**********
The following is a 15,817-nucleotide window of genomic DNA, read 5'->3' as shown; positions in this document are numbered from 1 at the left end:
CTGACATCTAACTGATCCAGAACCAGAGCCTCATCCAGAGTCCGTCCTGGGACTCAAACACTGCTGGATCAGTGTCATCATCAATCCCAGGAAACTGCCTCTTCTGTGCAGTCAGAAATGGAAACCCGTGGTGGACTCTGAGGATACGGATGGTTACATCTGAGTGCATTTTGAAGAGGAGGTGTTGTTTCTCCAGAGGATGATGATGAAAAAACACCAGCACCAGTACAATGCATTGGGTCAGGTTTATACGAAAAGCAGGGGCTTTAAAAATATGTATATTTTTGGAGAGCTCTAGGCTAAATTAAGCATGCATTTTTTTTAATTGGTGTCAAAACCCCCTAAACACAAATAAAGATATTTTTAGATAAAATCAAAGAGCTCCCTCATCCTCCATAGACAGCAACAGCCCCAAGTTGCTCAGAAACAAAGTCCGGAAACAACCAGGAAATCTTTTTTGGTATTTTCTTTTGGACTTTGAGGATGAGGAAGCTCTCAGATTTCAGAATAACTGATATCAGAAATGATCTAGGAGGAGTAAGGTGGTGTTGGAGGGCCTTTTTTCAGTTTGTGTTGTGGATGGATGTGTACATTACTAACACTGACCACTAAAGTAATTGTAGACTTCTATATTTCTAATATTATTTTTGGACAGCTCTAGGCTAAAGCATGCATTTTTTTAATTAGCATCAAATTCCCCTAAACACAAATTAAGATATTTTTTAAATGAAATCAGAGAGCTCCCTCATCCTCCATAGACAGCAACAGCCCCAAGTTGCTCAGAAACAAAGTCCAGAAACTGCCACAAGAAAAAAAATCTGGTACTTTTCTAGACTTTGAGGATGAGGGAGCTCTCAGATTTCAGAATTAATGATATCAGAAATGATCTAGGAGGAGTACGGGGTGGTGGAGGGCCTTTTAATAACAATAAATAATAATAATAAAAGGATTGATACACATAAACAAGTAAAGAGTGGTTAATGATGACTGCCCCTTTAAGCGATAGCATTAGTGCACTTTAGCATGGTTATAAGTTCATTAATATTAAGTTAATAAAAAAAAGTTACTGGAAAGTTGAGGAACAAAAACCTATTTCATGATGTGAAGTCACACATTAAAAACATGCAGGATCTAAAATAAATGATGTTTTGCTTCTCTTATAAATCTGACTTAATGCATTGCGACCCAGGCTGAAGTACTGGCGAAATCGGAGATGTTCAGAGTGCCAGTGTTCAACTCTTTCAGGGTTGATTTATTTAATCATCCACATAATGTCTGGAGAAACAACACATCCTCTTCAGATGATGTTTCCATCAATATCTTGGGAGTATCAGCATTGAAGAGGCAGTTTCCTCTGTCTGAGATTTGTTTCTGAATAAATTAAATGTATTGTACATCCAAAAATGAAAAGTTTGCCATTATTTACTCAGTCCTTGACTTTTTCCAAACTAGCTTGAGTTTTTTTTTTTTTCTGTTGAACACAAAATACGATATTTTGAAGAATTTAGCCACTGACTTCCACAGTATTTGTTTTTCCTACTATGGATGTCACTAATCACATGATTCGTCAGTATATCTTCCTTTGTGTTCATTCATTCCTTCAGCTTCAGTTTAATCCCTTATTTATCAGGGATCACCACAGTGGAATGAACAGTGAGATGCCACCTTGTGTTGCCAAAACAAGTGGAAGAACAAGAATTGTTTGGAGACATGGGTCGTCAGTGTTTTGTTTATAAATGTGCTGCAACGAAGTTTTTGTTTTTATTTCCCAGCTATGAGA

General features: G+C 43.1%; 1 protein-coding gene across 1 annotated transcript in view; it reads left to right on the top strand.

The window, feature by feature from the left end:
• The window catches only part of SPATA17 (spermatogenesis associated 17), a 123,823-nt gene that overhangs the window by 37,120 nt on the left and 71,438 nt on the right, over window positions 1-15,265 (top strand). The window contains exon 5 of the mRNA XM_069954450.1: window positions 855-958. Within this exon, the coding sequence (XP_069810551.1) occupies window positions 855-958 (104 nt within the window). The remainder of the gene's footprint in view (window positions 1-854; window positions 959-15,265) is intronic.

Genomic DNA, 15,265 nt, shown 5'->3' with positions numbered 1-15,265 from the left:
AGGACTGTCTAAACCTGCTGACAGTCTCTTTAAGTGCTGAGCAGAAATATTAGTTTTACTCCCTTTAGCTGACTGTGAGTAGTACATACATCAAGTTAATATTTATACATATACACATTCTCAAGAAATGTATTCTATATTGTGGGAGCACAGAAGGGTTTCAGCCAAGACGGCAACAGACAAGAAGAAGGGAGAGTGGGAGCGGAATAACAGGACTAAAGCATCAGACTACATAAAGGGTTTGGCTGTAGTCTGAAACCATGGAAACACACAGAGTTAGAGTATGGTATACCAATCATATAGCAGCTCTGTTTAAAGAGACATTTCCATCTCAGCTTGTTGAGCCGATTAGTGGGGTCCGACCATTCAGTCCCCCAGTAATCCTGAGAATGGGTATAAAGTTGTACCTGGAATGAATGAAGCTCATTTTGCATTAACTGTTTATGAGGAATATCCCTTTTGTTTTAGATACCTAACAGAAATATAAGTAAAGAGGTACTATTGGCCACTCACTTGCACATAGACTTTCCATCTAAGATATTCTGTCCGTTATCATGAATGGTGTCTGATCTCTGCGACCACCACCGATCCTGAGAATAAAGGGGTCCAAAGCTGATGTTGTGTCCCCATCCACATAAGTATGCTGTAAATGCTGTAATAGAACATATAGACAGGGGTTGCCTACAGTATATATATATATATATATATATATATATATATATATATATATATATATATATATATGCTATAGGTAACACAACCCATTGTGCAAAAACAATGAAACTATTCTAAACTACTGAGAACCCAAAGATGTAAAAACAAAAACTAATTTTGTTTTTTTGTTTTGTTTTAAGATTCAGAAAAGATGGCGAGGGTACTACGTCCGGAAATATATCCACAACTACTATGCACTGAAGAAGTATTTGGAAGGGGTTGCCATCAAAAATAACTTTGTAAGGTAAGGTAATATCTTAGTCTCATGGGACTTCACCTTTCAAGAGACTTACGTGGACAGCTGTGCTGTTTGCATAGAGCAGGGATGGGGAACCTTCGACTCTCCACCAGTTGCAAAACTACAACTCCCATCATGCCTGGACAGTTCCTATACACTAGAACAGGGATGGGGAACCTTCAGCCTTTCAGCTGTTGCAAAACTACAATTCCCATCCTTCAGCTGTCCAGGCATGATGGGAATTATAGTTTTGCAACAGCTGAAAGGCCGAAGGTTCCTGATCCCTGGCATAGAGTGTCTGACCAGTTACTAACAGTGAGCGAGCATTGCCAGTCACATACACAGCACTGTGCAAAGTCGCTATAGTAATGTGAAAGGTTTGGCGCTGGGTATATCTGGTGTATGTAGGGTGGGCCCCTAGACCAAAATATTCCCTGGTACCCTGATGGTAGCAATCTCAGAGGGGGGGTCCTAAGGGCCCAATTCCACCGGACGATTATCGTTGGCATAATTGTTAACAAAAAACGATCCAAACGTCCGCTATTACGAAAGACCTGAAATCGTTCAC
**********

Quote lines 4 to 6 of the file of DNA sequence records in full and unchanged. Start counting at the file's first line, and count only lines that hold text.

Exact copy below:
The window, feature by feature from the left end:
• The window catches only part of SPATA17 (spermatogenesis associated 17), a 123,823-nt gene that overhangs the window by 37,120 nt on the left and 71,438 nt on the right, over window positions 1-15,265 (top strand). The window contains exon 5 of the mRNA XM_069954450.1: window positions 855-958. Within this exon, the coding sequence (XP_069810551.1) occupies window positions 855-958 (104 nt within the window). The remainder of the gene's footprint in view (window positions 1-854; window positions 959-15,265) is intronic.

Genomic DNA, 15,265 nt, shown 5'->3' with positions numbered 1-15,265 from the left: